Lahari Recording Company has challenged Section 31(1)(b) and 31D of the Copyright Act, 1957 before the Supreme Court by filing a petition under Article 32 of the Constitution. The Supreme Court vide order dated July 13, 2018 has issued notice in the matter. The matter is tentatively listed on August 31, 2018.
The challenge seems to be on similar lines as that filed by Eskay Video Pvt. Ltd before the Calcutta High Court with a possible addition of challenging the DIPP clarification bringing internet broadcasters within the ambit of Section 31D.
Grievance of the Music Labels:
In 2015, Eskay Videos Pvt. Ltd had challenged the constitutionality of, inter alia, Section 31(1)(b) and connected Rules 6 to 10 and Section 31D of the Copyright Act as well as connected Rules 29, 30 and 31 of the Copyright Rules as violative of Articles 14, 19(1)(g) and 21.
The main grievance of the music labels seems to be that the impugned provisions would disrupt the long standing mutually negotiated voluntary license agreements with broadcasters and with the coming of the impugned provisions, such broadcasters would have no incentive to enter into and/or continue with the voluntary license agreements with the labels and instead would attempt to terminate or wriggle out of their agreements with the labels in order to approach the Appellate Board to have terms convenient to them fixed and imposed upon the labels.
Section 31 (l)(b), as amended by the 2012 Amendment, provides for a system of a compulsory licensing in respect of copyrighted works if the copyright owner has refused to allow communication to the public by broadcast of such work or in the case of a sound recording, the work recorded in such sound recording, on terms which the complainant considers reasonable, whereby upon a complaint made to the Appellate Board by a complainant, the Appellate Board may impose, without the consent of the owner, a license not only in favour of the person making the complaint, but also to any number of other persons that in the opinion of the Copyright Board are “qualified” to get such a license. The labels contend that mere refusal by an owner to the terms offered by a license seeker may be sufficient for the said license seeker to seek a compulsory license against the owner regardless of the fact that the work may be widely available to the public on completely reasonable terms. The labels further contend that the Section and connected Rules do not provide for any system of hearing to the owner qua the grant of the compulsory license by the Board in favour of any other person, thereby being contrary to the requirement under Article 14. That the impugned section gives unfettered power to the Appellate Board to not only grant a compulsory license to third parties but also set the terms and conditions of such license including the terms of royalty rates qua such third parties without requiring the consent of the owner, thereby depriving the labels of their right to decide whom they wish to license their content too and rendering exclusivity of an owner’s right redundant.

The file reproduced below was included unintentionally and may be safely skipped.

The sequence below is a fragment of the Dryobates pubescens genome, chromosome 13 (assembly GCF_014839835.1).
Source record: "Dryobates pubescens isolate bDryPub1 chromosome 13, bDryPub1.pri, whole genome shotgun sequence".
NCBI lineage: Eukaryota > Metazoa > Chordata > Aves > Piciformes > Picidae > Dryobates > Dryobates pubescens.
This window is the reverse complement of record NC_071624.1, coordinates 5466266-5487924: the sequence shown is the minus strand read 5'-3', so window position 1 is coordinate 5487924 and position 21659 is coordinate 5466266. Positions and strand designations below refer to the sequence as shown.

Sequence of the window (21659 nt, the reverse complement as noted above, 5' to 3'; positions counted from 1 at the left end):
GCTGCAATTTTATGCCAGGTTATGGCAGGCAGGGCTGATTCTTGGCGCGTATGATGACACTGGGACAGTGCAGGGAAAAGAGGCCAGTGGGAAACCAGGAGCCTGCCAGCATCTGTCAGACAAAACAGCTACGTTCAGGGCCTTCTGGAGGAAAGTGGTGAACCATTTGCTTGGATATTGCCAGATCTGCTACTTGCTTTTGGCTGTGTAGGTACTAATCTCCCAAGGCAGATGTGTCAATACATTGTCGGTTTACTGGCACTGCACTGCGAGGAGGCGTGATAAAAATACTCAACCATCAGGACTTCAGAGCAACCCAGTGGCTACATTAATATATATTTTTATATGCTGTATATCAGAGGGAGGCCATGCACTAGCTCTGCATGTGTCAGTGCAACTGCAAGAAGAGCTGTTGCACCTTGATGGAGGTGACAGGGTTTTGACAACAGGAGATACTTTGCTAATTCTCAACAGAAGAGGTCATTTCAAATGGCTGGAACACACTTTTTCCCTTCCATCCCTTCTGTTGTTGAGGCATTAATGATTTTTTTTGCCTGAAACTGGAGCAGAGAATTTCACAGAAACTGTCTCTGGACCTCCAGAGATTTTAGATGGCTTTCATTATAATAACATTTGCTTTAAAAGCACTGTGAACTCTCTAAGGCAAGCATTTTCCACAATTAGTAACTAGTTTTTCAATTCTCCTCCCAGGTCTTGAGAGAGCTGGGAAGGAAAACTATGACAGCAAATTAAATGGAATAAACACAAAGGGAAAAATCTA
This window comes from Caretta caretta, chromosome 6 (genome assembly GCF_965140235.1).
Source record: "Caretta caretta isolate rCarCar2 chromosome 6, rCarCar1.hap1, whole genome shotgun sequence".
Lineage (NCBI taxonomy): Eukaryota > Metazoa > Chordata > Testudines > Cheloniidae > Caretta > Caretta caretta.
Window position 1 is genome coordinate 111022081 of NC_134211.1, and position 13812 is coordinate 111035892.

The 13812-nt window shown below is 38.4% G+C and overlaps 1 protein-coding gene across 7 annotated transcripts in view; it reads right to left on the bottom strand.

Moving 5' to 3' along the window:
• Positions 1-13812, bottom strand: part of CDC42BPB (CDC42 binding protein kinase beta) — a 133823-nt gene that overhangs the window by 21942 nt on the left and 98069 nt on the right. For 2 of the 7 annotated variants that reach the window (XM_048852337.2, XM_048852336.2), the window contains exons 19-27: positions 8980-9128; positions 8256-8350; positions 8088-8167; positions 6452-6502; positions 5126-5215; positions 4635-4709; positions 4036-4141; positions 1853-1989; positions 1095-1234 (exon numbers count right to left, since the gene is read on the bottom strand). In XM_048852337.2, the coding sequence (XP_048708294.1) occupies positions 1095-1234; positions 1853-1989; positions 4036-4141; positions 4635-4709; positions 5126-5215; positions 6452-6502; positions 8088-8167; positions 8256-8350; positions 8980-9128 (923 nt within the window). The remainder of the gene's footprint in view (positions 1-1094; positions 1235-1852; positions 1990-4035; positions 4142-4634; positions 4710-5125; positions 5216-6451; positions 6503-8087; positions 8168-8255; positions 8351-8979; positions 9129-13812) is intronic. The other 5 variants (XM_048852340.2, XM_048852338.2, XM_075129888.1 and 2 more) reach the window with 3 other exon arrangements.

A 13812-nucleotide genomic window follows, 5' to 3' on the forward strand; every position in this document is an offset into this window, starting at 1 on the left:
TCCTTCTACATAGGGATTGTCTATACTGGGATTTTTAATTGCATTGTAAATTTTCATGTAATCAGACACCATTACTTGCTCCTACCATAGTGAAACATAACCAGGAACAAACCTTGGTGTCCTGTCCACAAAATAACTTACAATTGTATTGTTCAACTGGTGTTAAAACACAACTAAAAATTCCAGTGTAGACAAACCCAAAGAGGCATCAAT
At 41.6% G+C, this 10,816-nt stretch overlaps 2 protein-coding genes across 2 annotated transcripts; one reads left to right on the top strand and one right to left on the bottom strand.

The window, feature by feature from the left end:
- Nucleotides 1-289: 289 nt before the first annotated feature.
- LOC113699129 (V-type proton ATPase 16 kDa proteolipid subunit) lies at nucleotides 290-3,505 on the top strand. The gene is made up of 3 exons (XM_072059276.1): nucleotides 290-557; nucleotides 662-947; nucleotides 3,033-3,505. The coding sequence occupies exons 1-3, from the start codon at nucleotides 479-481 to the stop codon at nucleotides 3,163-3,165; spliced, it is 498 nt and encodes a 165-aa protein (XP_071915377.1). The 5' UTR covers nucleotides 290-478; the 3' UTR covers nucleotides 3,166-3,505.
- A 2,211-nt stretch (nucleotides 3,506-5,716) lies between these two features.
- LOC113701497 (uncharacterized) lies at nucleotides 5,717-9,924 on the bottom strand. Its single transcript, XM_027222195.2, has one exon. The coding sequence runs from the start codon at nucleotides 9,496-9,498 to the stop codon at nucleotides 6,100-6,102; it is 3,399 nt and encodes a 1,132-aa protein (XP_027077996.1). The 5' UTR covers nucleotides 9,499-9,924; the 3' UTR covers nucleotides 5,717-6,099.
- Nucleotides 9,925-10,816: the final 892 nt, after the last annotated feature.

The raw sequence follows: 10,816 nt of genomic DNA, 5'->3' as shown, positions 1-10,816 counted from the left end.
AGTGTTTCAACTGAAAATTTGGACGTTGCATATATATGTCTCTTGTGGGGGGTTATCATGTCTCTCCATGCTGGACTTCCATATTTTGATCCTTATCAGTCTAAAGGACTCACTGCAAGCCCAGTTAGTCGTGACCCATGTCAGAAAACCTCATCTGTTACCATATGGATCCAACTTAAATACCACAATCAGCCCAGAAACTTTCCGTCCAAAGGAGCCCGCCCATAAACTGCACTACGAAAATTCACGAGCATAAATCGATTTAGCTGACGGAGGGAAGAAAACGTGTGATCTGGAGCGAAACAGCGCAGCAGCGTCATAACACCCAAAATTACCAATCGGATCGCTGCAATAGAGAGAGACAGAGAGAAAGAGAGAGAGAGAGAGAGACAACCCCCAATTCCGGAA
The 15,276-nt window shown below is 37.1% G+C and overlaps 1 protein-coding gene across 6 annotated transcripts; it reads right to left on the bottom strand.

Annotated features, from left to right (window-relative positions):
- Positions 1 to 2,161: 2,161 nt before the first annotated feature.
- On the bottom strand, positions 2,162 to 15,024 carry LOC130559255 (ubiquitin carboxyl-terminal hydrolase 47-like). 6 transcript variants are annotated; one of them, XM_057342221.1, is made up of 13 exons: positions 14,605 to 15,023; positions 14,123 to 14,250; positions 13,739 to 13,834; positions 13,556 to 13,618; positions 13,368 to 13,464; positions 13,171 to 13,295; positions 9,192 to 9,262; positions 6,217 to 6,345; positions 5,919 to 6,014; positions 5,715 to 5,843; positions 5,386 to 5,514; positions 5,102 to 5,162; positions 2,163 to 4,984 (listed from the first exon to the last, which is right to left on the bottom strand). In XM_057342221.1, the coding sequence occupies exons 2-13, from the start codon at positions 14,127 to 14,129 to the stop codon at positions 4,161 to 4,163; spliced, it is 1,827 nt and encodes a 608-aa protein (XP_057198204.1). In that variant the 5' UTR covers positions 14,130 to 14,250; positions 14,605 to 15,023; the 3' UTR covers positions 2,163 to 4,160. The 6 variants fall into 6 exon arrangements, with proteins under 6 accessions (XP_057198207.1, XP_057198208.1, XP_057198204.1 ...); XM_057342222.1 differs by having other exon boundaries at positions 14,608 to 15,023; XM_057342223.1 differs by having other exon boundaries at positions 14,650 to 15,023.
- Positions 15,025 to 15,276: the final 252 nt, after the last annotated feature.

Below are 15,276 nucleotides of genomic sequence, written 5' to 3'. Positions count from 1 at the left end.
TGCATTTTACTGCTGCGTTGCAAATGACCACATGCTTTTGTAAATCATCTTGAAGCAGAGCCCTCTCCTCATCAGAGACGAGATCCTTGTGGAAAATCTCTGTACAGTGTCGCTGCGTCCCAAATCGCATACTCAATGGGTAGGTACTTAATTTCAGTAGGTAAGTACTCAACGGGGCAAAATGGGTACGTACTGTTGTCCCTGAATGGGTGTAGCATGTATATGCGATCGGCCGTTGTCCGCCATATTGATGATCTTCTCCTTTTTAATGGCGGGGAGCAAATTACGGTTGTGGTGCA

Section 31D deals with statutory license for broadcasting of literary and musical works and sound recordings. It provides that any broadcasting organization desirous of communicating to the public by way of a broadcast or by way of performance of a literary or musical work and sound recording which has already been published may do so subject to the provisions contained in the section i.e. broadcasting organisation giving prior notice, in such manner as may be prescribed, of its intention to broadcast the work stating the duration and territorial coverage of the broadcast, paying to the owner of rights in each work royalties in the manner and at the rate fixed by the Appellate Board; Section 31D further provides that the rates of royalties for radio broadcasting shall be different from television broadcasting and the Appellate Board shall fix separate rates for radio broadcasting and television broadcasting.
The provisions on statutory licensing have been challenged, inter alia, on the ground that they provide for a mechanism of mandatory licensing of copyright work without providing any say whatsoever to its copyright owner and without providing the copyright owners an opportunity of being heard, thereby being violative of Article 14, 19(1)(g) and 21 of the Constitution as well as the right to property of the petitioner under Article 300A. Further that there is no public interest in making film music available to the broadcasters at subsidized and preferential royalty rates rather than leaving them to negotiate commercial agreements with copyright owners and that the practical effect of Section 31D is to ensure commercial profitability of the broadcasters at the expense of the owners of the copyrighted works.
The labels are claiming that these provisions take away the incentive from a copyright owner to create original works and to commercially exploit them to his liking and put fetters on an owner’s right to refuse exploitation, right to negotiate a suitable rate of royalty for exploitation of his works, right to choose a licensee and the right to decide the terms and conditions of exploitation of his works. Further, 31(l)(b) and Section 31D, cause inconsistencies in the provisions of the Copyright Act, 1957 and take away the exclusivity from the exclusive rights granted to the owners of copyrighted works.